rato kar maaf gar placards

#RaatoKarMaafGar : The Fight for Period Equity in Nepal

Source: Author


Author: Shubhangi Rana

The Covid-19 pandemic was disastrous is many ways. Yet, it also served to teach us many things as a country and society. One of the pandemic’s such unintended lessons was the revelation that period products were not listed among the officially endorsed assortment of essential items in Nepal. Pad manufacturers and retailers were thus not able to function at full capacity and distribute period products across the country as they would during pre-pandemic times. Due to this reason, many menstruating individuals, especially in rural parts, were left with little choice but to use unhygienic and unethical alternatives during their periods. 

The longstanding social stigmatization of menstruation hinders the fostering of an enabling environment of open discourse, which can play an integral role in overcoming its deeply rooted and culturally embedded taboo. So, the pandemic was an eye-opener for many, as we realized that Covid-19’s disruptions were further exacerbating challenges already being faced by menstruating individuals. With schools closed, the state-funded free pad distribution program in educational institutions was interrupted. This disruption caused young girls to turn to makeshift solutions, risking dangerous potential health complications. It was not only a problem of accessibility and availability, but also one of affordability, as the economic challenges brought by the pandemic further worsened the state of menstrual health. The 13 percent value-added tax (VAT) exercised on menstrual products already makes it difficult for menstruators to afford vital items. The pandemic’s large economic footprint, which saw over 560,000 Nepalis losing their jobs, only worsened the situation.

protest of rato kar maaf gar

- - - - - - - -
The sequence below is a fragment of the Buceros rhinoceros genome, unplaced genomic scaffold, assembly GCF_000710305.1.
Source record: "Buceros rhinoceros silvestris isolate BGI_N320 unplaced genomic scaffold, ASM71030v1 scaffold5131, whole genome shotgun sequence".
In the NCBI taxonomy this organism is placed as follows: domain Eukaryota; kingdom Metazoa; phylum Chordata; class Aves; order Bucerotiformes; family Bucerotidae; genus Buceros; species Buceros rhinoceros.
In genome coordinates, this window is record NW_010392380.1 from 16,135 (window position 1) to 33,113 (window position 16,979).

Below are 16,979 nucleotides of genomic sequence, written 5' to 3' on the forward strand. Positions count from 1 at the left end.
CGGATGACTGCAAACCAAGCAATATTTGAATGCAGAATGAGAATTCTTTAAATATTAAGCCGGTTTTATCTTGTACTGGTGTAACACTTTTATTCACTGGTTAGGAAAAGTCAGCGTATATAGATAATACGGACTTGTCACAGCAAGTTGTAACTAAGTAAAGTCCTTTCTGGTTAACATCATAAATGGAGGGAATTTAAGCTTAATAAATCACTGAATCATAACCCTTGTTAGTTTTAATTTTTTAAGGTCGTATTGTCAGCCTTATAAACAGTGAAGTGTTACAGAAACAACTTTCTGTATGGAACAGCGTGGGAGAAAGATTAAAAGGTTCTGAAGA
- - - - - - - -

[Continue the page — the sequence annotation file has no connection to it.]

Source: Author

Nepal has granted VAT exemption to items that the government considers ‘essential,’ such as contraceptives, medicines, etc. The VAT Act, as per Schedule 1, allows tax exemption on key contraceptives such as condoms to ensure their widespread affordability and access. Interestingly, the government of Nepal seems to have understood the importance of effective family planning and safe sex practices, as evidenced by these provisions. However, the same cannot be said for healthcare and hygiene, especially that of menstruating individuals. The constitution affirms the Rights of Women, which includes the right to safe motherhood and reproductive health as part of its fundamental rights under Article 38(2). Yet, menstrual products are nonetheless still taxed with the extra 13%.

The pandemic deepened period poverty, which pushed Pad2Go, a Nepal-based social enterprise to campaign for the removal of the 13% VAT levied on all period products to boost accessibility to all. The campaign started in August 2020 with an petition that has since been signed by more than 10,000 individuals. Concurrently, Pad2Go has been involved in active discussions with civil society organizations, lawyers, government officials, manufacturers, and various stakeholders to ensure that the campaign remains far and inclusive.